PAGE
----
It’s not the only neurofeedback sleep study to be met with misgivings. Some researchers who have done the very work that URGOtech cites to support its product have doubts about the neurofeedback treatment. Aisha Cortoos, a sleep psychologist who founded a private practice focused on non-neurofeedback sleep interventions, called Brainwise, previously studied the effectiveness of SMR training for sleep. Although she has seen positive results in her research, she’s still a bit skeptical about whether neurofeedback can actually train better sleep, mostly because there aren’t a lot of large studies looking at the practice. Neurofeedback is a “dirty tool,” she adds, because so many factors can affect the reading, such as the thickness of your scalp, your age, even blinking. SMR training has also yet to demonstrate a “clear link” to increased sleep spindles at night in humans, she says. “It’s still based on hypothetical links.”
Very few, if any, sleep studies employing a rigorous design—one that is double-blind and placebo controlled—have noted a significant benefit to neurofeedback therapy, says Thibault. One of the few that did meet that standard saw no significant benefit in neurofeedback over a sham treatment.
With millions of Americans struggling with inadequate sleep and escalating stress, it’s easy to see why products like URGOnight command such interest—they’re convenient, and they have the appearance of fancy medical technology. The promise of a quick fix to calm our minds, or train them to sleep better, sells: the sleep-aid market exceeded $81 billion in 2020, according to the firm BCC Research. The trouble is that many high-tech sleep and relaxation tools out there fail to provide robust evidence for their efficacy.
That doesn’t mean people don’t experience real benefits from these neurofeedback treatments. Personally, I started recording fewer nighttime awakenings and deeper sleep after around 15 sessions with the headband. But the reason why people like me benefit might have more to do with a placebo effect, or so-called psychosocial influences. Interacting with doctors, flashy tech, and undergoing a pricey treatment are all factors that have been shown to increase our expectation of improving psychological symptoms. And that expectation itself can have a powerful effect on our mental state, Thibault wrote in a review of consumer neurofeedback devices. “Insomnia studies tend to have big placebo effects,” says Gehrman. “People with insomnia tend to be anxious and worried about their ability to sleep at night, and that makes it harder to sleep. But if I tell you, ‘I’m going to give you this treatment, and it’s going to help you sleep better,’ people tend to be more relaxed, which helps them to sleep better.”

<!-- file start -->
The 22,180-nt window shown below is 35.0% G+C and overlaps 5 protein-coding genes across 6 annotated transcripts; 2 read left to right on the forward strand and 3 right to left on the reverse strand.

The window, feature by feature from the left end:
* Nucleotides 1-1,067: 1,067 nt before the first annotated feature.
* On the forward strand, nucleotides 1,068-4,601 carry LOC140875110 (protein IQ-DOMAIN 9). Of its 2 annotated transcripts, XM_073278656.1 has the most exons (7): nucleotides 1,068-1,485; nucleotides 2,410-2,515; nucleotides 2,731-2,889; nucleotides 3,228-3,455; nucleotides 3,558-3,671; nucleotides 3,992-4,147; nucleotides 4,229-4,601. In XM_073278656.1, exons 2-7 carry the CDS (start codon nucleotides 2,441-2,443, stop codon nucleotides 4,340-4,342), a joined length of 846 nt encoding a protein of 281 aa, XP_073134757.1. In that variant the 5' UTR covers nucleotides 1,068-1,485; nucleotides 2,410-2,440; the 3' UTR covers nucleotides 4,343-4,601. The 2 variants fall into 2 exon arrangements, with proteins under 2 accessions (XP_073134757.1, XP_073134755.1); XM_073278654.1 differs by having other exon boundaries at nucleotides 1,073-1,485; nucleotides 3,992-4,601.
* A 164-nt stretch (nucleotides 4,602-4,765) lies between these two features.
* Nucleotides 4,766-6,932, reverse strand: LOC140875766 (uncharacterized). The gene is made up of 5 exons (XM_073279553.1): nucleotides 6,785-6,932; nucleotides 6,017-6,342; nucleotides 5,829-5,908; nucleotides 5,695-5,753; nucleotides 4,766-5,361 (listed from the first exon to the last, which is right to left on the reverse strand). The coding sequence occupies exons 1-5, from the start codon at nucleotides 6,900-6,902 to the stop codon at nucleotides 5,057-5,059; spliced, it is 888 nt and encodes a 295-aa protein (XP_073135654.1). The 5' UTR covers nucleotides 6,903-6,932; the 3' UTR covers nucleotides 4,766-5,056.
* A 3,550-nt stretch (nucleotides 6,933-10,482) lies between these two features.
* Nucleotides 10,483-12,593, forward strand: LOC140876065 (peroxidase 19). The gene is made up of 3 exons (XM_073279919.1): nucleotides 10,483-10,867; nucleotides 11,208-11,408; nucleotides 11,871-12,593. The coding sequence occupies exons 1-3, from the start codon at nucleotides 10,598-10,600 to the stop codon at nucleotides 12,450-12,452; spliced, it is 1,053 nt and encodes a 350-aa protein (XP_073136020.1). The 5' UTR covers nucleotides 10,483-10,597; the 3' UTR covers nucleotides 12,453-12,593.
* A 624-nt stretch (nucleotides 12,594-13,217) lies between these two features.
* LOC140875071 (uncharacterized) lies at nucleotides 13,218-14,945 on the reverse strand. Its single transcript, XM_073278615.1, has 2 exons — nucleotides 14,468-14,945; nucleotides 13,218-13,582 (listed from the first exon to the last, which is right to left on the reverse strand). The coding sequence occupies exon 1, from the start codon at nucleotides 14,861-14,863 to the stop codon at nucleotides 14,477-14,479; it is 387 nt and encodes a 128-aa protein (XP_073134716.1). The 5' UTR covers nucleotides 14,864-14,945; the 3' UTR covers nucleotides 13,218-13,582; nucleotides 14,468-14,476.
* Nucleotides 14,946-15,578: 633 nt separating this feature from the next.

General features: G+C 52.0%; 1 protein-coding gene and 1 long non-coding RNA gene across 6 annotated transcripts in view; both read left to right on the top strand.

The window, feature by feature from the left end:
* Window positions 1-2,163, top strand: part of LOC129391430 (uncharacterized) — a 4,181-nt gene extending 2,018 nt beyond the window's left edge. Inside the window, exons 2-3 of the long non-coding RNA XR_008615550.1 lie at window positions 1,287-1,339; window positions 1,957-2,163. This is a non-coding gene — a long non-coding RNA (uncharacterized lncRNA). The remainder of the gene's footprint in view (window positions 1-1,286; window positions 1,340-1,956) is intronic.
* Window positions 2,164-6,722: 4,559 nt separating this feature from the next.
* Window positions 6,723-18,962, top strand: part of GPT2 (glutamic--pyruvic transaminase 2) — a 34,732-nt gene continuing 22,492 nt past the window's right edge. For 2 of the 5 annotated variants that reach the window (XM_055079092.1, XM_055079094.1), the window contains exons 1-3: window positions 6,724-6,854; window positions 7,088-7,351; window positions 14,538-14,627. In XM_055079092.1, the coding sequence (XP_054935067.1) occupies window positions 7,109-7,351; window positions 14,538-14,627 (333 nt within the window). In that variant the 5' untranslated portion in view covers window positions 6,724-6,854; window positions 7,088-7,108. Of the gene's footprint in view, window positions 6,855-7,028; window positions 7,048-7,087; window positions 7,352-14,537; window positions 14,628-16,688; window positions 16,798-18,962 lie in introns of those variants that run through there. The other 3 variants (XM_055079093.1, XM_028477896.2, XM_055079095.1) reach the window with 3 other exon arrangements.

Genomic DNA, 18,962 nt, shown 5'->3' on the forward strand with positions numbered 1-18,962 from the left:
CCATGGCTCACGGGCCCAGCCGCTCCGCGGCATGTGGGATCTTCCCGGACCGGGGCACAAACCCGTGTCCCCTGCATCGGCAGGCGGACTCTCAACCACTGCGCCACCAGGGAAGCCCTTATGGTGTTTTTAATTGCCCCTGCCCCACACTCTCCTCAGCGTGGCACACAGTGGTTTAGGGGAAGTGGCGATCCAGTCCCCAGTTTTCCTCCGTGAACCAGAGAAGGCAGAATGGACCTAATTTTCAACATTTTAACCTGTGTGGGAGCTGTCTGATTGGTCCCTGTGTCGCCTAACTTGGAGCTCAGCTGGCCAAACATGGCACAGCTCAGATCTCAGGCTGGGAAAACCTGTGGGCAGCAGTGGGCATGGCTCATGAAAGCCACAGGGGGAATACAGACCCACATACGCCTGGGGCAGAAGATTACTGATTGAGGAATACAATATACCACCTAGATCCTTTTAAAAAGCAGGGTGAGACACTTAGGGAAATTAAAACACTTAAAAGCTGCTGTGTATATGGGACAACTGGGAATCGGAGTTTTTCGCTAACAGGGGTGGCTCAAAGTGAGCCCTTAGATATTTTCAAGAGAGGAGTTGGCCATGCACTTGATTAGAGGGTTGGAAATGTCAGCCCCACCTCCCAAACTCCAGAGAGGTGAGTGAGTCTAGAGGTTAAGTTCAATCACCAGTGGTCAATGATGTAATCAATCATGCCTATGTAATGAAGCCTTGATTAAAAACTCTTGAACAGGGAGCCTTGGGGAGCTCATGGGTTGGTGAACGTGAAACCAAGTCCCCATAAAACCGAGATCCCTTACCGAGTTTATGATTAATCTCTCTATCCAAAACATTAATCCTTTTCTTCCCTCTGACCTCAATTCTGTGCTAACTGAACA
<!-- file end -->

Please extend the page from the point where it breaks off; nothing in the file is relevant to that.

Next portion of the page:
There are still gaps in our understanding of how neurofeedback works. But Arns says that’s true of most clinical treatments, and he doesn’t think that should preclude selling these products because they have little to no adverse risks associated with them. “I mean, there might not be physical risks associated with it,” says Gehrman. “But there are monetary risks.”
Arns also pushes back on the traditional view of placebos—that either a treatment works as proposed or it’s wholly ineffective. He says that individuals can experience benefits for multiple reasons, making neurofeedback’s effect tricky to disentangle from everything else affecting our brains. In the URGOnight study, patients continued to sleep better three to six months after the trial. That long-lived benefit is telling, says Arns. “If you provide a placebo pill for depression, that has a short-lived effect—the depression will soon catch up with people again,” he says (although some recent research calls that into question). “From a clinical perspective, I think the most important thing is that the effects are lasting.”
Yet the gold-standard treatment for insomnia remains cognitive behavioral therapy for insomnia, or CBT-I. Cortoos, the sleep psychologist, explains that your brain essentially seesaws between its sleep and wake system. From an evolutionary perspective, sleep is dangerous: feeling stressed signals that there’s a threat, and that you must remain awake and vigilant. “This is what’s going wrong with insomnia patients,” says Cortoos. The wake side of the seesaw in insomniacs is heavily weighed down.
CBT-I rebalances that seesaw. It uses tools like deliberate sleep restriction to weigh down the sleep side while teaching patients how to build constructive thoughts around sleep and use calming exercises to lighten the stress side. This program, which typically runs six to eight weeks and costs anywhere from a few hundred to over a thousand dollars, has been found effective in about 80 percent of patients, according to Cortoos. Further, many insurance plans cover it, says Gehrman. (Though if you have the cheapest-possible, high-deductible plan like me—or no coverage—paying for it may not be so easy.)
As I learned more about the limited evidence behind neurofeedback tools like URGOnight, I grew increasingly averse to setting aside my work five times a week to stretch the electrodes over my head, sit down, and stare at the app. Still, I continued to try breathing techniques and clearing my mind. I watched as bubbles burst and icebergs swished around. And I did start to sleep better, even sometimes snoozing through the entire night.
I’m not sure how often I’ll don the URGOnight band in the future. I’m reluctant to commit my time to a questionable technology. But I say that now, while I’m enjoying a phase of relatively sound sleep. Even though the benefits I experienced could have been pure placebo, using this device taught me that sleep is malleable—that there’s hope for my weary, anxious, and pandemic-addled brain. Perhaps I’m sleeping better just knowing that.